Senator Art Eggleton discussed the global and disturbing rise in antisemitism across the world. He then listed the various mechanisms established by the government of Canada to ensure the protection of human rights.

MP Peter Kent delivered the keynote address during the dinner, in which he outlined the initiatives and policies the Government of Canada has put forth in order to promote Holocaust education, remembrance, and research.

DJ Schneeweiss, Consul General of Israel in Toronto, stressed the importance of stopping moral relativism, which confuses moral accountability when understanding the actions of the perpetrator and victim.

Dr. Thomas Hecht, a survivor of the Holocaust, discussed his amazing story of how he fled his hometown in Czechoslovakia, staying one step ahead of the Nazis.

Elin Beaumont from the Azrieli Foundation spoke about the ways in which the books that comprise the Azrieli Series of Survivors Memoirs have been used by teachers from across Canada to teach about the Holocaust. Tim MacKay, also from the Azrieli Foundation, discussed the use of social media in promoting Holocaust education to a new generation.

Felix Opatowski, a Holocaust Survivor, whose story was published as part of the Azrieli Series of Survivors' memoirs, fielded questions from the audience after his story was presented via a short film.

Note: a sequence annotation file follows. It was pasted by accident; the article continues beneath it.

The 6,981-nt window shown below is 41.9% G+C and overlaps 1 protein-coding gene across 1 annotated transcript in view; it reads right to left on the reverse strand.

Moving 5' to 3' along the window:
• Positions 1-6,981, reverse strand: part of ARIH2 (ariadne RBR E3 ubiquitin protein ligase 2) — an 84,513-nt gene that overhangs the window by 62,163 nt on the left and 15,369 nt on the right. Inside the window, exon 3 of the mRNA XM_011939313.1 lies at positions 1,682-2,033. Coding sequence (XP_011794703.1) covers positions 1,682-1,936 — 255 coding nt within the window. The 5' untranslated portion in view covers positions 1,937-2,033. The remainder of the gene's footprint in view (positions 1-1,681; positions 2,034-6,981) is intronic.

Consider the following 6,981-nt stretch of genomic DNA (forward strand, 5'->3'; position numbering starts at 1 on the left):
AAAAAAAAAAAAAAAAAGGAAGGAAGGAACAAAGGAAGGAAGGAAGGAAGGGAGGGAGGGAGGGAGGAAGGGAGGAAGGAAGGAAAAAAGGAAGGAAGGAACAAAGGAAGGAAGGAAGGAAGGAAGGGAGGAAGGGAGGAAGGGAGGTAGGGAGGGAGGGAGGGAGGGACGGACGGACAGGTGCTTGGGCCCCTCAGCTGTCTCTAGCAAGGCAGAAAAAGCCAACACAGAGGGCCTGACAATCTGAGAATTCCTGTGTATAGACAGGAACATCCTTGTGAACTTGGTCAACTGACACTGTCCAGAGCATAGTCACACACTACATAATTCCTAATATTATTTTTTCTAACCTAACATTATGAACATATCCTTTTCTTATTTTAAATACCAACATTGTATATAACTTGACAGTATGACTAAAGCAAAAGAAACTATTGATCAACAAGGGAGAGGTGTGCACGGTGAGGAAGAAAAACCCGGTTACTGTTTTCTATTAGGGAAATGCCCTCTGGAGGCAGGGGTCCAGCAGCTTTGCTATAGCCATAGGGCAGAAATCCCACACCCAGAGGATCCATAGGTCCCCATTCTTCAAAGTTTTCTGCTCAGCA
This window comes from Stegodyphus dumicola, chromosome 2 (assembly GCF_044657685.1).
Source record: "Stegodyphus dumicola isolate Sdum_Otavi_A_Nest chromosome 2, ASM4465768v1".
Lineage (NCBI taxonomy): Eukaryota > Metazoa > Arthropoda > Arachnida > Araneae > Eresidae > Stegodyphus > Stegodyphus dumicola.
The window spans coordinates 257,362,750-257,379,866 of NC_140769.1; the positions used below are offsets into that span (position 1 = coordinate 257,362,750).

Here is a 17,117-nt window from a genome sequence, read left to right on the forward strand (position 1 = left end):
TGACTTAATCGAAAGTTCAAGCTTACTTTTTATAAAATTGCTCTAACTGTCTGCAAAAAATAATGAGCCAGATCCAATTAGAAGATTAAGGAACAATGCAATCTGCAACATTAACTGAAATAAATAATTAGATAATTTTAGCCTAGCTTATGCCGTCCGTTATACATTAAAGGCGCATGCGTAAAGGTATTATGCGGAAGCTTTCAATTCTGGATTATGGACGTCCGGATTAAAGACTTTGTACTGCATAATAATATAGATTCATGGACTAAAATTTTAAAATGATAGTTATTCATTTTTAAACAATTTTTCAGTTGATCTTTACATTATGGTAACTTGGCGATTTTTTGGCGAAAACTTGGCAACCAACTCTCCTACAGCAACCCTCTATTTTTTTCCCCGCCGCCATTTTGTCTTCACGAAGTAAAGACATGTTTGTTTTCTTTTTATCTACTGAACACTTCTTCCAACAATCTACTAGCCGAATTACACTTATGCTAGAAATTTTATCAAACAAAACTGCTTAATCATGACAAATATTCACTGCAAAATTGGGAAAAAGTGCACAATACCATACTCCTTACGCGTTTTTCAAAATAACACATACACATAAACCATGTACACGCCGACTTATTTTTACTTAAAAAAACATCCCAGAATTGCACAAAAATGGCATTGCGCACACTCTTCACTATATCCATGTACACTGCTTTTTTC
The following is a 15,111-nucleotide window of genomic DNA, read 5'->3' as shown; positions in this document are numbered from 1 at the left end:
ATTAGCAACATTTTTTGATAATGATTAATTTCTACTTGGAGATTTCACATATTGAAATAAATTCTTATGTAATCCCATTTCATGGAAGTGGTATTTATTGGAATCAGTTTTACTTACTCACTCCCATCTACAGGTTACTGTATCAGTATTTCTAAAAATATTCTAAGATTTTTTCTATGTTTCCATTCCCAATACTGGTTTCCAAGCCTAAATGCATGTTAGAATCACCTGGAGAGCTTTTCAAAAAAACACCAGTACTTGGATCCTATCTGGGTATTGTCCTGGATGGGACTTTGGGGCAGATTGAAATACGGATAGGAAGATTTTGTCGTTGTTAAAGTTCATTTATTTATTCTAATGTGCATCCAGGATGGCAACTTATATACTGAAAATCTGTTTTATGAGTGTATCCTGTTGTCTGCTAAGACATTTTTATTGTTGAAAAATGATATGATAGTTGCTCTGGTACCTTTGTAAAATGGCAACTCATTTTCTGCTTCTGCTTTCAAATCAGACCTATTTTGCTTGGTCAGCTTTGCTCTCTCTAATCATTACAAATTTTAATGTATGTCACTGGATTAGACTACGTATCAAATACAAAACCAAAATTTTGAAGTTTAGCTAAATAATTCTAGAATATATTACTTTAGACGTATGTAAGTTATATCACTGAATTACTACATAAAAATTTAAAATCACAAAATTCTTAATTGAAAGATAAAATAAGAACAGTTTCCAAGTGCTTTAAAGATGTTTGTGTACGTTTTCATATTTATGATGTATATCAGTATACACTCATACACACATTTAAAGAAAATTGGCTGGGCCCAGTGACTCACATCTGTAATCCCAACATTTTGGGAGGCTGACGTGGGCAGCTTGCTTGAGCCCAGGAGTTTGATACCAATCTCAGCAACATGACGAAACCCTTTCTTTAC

Councillor Howard Shore discussed how the municipal government honours International Holocaust Remembrance Day and Yom Ha'atzmaut.

Iain Beaumont, a former student of one of the graduate educators, explained how learning about the Holocaust had transformed his life, inspiring him to be a leader in his own community in protecting the human rights of disenfranchised groups.


Eight workshops were held over the course of the two-day conference, led by graduates of the Educators' Seminar at Yad Vashem:

Shawntelle Nesbitt discussed how to use high quality literature to teach the Holocaust.

Clint Lovell examined the cases of Holocaust deniers, such as Jim Keegstra, Paul Fromm, and Malcolm Ross, against the protections afforded in Canada's Charter of Rights and Freedom.

Graeme Stacey shared a number of pedagogical tools as part of his course which has students consider the central questions "How and why did the Holocaust and subsequent genocides occur?"

Oriane Falkenstein brought out the emotional aspect of the Holocaust through the illustrated story called "The Hôtel Meina," which recounts the tragic story of one Holocaust victim.

Isabelle Giroux discussed how using the graphic novel The Search can be used to engage otherwise reluctant readers and ESL students in a discussion of the Holocaust.

Patrick Mascoe demonstrated how the subject of the Holocaust is used in his school as a way to develop empathy, respect, and leadership skills in his largely Muslim student population.